The selectivity and consequences of Chinese crisis management: Consolidated authoritarian capitalism as a new brand of political regime?

HAN Sang-jin

Seoul National University


LÜ Peng

Chinese Academy of Social Sciences



“Welcome to the People’s Republic of China,” declares a Chinese officer as he crisply salutes a flood of refugees from all over the world who fled to Tibet as their homes were destroyed by an end-of-time deluge. It is a line that thrilled thousands of Chinese filmgoers who  voted writer-director Roland Emmerich’s latest blockbuster “2012” the most popular Hollywood film in China. The plot panders to Chinese audiences: the giant Arks that will save humanity are both made and landed in China. When the apocalypse comes, China will save the world. At least that’s how Chinese audiences interpret this movie. For the first time that anyone can remember a Hollywood disaster movie has cast the Chinese as significant beneficial force.

The aim of this chapter is to explore some salient characteristics in the Chinese pattern of crisis management to see why China has been so successful in economic development that even a Hollywood movie  alludes that it might save the world from its economic woes in the wake of the global financial crisis; the Chinese themselves seem to be more confident after the global economic downturn. Of course, it is an exaggeration to say that China will save the world economy, but it seems quite certain that it is making a significant contribution to that end. In order to discover why we would like to focus on the specific selectivity embodied in the rules of crisis management by the party-state of China and the consequences of the institutionalized selectivity. However, the ultimate goal of the analysis is not to simply present this success as a positive development but also consider it as a possible   threat to the future of China. In this connection we want to bring up the issue of democracy[1] and citizens’ participation as important issues to be adequately addressed. For this purpose we shall examine the attitudes of Chinese elites towards democracy before and in the wake of the current financial crisis.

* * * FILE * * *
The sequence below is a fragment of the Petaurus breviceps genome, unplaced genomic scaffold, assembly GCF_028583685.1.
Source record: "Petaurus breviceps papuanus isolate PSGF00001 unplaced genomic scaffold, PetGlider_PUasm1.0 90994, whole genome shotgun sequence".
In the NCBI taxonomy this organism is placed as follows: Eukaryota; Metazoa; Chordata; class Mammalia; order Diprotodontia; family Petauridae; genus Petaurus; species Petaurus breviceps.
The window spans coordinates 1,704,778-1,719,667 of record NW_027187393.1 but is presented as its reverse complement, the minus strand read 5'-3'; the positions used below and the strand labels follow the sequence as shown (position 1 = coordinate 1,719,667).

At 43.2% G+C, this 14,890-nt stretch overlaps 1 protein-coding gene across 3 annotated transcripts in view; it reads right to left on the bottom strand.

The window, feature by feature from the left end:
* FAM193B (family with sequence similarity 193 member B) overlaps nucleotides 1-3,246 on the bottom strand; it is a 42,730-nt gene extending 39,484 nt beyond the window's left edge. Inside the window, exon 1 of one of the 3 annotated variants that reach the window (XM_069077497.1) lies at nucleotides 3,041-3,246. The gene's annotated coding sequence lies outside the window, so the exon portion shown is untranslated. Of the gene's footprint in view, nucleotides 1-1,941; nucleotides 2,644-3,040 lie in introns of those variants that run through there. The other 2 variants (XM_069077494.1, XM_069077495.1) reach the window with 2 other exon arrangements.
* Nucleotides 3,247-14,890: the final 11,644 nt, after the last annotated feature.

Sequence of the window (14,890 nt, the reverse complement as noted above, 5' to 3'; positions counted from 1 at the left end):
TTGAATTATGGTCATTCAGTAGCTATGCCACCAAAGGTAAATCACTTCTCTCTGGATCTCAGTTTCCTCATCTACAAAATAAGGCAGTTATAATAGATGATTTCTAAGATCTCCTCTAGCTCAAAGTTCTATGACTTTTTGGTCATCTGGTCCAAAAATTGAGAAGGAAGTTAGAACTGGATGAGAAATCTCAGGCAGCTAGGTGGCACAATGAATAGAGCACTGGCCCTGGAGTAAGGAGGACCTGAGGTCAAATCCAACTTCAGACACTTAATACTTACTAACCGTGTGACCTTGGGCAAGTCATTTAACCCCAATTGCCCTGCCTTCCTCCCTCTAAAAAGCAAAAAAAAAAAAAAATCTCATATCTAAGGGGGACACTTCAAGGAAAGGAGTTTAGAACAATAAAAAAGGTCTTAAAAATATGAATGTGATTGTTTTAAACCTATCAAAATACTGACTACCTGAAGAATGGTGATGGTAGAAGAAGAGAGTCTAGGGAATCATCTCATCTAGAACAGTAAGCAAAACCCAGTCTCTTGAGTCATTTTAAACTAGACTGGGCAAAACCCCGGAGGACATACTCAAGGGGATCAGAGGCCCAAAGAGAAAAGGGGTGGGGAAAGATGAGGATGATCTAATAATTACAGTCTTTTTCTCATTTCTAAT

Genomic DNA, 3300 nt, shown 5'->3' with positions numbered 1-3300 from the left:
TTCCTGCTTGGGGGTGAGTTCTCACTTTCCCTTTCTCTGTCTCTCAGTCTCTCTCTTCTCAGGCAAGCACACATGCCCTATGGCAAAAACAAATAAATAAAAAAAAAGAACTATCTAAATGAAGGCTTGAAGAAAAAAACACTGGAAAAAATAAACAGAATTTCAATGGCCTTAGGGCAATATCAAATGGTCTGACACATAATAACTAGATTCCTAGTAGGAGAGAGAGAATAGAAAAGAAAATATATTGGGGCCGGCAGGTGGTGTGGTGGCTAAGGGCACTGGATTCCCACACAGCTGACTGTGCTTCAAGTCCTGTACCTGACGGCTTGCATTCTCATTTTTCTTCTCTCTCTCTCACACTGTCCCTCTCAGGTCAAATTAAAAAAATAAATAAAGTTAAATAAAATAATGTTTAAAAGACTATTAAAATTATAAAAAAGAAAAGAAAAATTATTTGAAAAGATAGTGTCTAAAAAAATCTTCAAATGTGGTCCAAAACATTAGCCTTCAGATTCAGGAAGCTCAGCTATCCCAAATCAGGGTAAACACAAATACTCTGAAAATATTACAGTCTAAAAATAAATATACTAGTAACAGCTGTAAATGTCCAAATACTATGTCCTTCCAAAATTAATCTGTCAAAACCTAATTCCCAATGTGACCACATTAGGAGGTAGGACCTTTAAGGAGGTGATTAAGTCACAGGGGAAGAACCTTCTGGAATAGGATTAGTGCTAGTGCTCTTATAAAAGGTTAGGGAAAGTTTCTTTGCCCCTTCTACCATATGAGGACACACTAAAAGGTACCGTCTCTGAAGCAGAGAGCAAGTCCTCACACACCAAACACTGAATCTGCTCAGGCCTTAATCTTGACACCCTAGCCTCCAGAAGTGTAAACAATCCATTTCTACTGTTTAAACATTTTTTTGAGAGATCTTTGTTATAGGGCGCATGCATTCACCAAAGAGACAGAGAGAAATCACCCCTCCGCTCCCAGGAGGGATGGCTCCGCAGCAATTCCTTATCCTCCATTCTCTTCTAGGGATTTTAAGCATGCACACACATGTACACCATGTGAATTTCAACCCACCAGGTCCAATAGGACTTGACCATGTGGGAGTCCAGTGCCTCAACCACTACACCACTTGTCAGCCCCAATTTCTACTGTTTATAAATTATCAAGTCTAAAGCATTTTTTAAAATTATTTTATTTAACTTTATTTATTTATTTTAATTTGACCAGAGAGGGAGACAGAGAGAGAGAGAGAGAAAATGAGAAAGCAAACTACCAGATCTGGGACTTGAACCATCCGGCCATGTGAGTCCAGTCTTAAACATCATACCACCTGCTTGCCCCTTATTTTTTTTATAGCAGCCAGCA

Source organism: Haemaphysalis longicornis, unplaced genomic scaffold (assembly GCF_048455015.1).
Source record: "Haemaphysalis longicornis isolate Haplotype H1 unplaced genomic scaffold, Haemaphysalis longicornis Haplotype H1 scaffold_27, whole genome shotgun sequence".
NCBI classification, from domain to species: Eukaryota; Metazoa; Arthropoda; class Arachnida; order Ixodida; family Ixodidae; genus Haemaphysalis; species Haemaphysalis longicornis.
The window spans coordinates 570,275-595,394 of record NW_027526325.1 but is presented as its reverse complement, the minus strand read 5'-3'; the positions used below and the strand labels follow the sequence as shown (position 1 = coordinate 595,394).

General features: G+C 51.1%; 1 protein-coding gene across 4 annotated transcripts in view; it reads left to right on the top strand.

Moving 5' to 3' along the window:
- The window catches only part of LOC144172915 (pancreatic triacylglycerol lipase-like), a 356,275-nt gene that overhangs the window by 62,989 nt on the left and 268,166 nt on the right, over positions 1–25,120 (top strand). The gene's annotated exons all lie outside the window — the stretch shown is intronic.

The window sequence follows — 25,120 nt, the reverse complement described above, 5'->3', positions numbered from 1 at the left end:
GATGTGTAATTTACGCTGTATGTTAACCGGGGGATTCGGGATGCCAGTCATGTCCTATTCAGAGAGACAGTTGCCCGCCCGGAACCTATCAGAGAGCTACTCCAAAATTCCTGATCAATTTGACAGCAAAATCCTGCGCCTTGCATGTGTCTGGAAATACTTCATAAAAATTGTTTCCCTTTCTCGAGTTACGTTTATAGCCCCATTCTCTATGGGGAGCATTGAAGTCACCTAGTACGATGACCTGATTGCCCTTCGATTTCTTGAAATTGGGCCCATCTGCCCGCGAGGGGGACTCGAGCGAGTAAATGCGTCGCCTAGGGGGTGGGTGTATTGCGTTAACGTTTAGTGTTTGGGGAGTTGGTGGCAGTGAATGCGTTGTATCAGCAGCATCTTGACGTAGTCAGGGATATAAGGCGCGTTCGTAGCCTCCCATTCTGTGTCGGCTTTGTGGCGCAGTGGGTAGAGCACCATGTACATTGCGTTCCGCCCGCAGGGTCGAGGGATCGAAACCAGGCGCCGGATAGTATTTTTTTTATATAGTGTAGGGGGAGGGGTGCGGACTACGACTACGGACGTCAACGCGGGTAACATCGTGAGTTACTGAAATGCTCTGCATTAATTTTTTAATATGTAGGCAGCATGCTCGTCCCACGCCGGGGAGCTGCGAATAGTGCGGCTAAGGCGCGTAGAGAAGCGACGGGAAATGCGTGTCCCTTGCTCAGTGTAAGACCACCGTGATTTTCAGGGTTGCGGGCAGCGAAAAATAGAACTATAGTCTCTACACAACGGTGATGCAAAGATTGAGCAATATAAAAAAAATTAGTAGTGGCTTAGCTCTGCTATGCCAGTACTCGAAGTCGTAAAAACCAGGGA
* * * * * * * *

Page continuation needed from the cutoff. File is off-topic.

[1] By saying democracy, we refer to a system wherein top political leaders are selected via free and fair elections. If one accepts this thin definition, China is definitely not a democratic regime.


Download Link: Chapter 8_The selectivity and consequences of Chinese crisis management